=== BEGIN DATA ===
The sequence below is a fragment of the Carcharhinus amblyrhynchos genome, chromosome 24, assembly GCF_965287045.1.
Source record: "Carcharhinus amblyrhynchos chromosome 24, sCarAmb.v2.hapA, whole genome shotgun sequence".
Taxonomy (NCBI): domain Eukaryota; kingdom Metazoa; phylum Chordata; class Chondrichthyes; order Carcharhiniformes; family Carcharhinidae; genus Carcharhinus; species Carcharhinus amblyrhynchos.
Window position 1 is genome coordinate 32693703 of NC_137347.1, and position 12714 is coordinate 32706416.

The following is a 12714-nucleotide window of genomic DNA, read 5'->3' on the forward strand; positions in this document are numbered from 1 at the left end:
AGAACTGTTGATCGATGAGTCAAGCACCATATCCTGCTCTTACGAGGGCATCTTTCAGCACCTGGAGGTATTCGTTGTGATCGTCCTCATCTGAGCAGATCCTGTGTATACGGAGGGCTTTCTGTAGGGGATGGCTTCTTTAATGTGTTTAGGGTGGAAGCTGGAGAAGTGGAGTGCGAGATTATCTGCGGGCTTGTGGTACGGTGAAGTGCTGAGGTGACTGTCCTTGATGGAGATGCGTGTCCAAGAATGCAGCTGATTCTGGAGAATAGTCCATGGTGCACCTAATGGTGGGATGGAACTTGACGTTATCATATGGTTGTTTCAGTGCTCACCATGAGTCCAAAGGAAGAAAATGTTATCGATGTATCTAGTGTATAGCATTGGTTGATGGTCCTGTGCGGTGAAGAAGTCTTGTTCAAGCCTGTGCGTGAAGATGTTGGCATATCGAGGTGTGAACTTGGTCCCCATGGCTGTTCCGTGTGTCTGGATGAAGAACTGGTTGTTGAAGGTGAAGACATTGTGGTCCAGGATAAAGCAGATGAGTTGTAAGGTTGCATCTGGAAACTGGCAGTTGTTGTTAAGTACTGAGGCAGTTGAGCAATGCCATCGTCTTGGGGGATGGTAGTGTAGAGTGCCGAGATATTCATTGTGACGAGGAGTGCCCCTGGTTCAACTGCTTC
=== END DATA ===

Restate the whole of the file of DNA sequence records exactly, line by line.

The sequence below is a fragment of the Carcharhinus amblyrhynchos genome, chromosome 24, assembly GCF_965287045.1.
Source record: "Carcharhinus amblyrhynchos chromosome 24, sCarAmb.v2.hapA, whole genome shotgun sequence".
Taxonomy (NCBI): domain Eukaryota; kingdom Metazoa; phylum Chordata; class Chondrichthyes; order Carcharhiniformes; family Carcharhinidae; genus Carcharhinus; species Carcharhinus amblyrhynchos.
Window position 1 is genome coordinate 32693703 of NC_137347.1, and position 12714 is coordinate 32706416.

The following is a 12714-nucleotide window of genomic DNA, read 5'->3' on the forward strand; positions in this document are numbered from 1 at the left end:
AGAACTGTTGATCGATGAGTCAAGCACCATATCCTGCTCTTACGAGGGCATCTTTCAGCACCTGGAGGTATTCGTTGTGATCGTCCTCATCTGAGCAGATCCTGTGTATACGGAGGGCTTTCTGTAGGGGATGGCTTCTTTAATGTGTTTAGGGTGGAAGCTGGAGAAGTGGAGTGCGAGATTATCTGCGGGCTTGTGGTACGGTGAAGTGCTGAGGTGACTGTCCTTGATGGAGATGCGTGTCCAAGAATGCAGCTGATTCTGGAGAATAGTCCATGGTGCACCTAATGGTGGGATGGAACTTGACGTTATCATATGGTTGTTTCAGTGCTCACCATGAGTCCAAAGGAAGAAAATGTTATCGATGTATCTAGTGTATAGCATTGGTTGATGGTCCTGTGCGGTGAAGAAGTCTTGTTCAAGCCTGTGCGTGAAGATGTTGGCATATCGAGGTGTGAACTTGGTCCCCATGGCTGTTCCGTGTGTCTGGATGAAGAACTGGTTGTTGAAGGTGAAGACATTGTGGTCCAGGATAAAGCAGATGAGTTGTAAGGTTGCATCTGGAAACTGGCAGTTGTTGTTAAGTACTGAGGCAGTTGAGCAATGCCATCGTCTTGGGGGATGGTAGTGTAGAGTGCCGAGATATTCATTGTGACGAGGAGTGCCCCTGGTTCAACTGCTTC